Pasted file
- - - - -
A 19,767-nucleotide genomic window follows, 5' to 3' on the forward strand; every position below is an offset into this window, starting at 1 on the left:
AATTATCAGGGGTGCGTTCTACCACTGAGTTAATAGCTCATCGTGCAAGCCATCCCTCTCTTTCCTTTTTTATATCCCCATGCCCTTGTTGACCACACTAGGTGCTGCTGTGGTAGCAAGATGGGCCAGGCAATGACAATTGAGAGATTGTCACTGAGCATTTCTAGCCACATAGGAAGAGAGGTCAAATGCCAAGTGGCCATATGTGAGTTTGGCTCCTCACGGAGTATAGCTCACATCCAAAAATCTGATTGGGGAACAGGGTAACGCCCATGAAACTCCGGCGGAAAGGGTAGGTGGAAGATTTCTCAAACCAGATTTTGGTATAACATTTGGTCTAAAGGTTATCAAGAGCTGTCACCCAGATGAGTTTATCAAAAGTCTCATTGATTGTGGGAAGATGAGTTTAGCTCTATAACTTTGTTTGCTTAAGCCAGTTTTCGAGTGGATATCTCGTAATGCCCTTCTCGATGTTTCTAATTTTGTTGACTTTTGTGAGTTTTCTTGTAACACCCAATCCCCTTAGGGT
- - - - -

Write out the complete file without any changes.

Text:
A 19,767-nucleotide genomic window follows, 5' to 3' on the forward strand; every position below is an offset into this window, starting at 1 on the left:
AATTATCAGGGGTGCGTTCTACCACTGAGTTAATAGCTCATCGTGCAAGCCATCCCTCTCTTTCCTTTTTTATATCCCCATGCCCTTGTTGACCACACTAGGTGCTGCTGTGGTAGCAAGATGGGCCAGGCAATGACAATTGAGAGATTGTCACTGAGCATTTCTAGCCACATAGGAAGAGAGGTCAAATGCCAAGTGGCCATATGTGAGTTTGGCTCCTCACGGAGTATAGCTCACATCCAAAAATCTGATTGGGGAACAGGGTAACGCCCATGAAACTCCGGCGGAAAGGGTAGGTGGAAGATTTCTCAAACCAGATTTTGGTATAACATTTGGTCTAAAGGTTATCAAGAGCTGTCACCCAGATGAGTTTATCAAAAGTCTCATTGATTGTGGGAAGATGAGTTTAGCTCTATAACTTTGTTTGCTTAAGCCAGTTTTCGAGTGGATATCTCGTAATGCCCTTCTCGATGTTTCTAATTTTGTTGACTTTTGTGAGTTTTCTTGTAACACCCAATCCCCTTAGGGT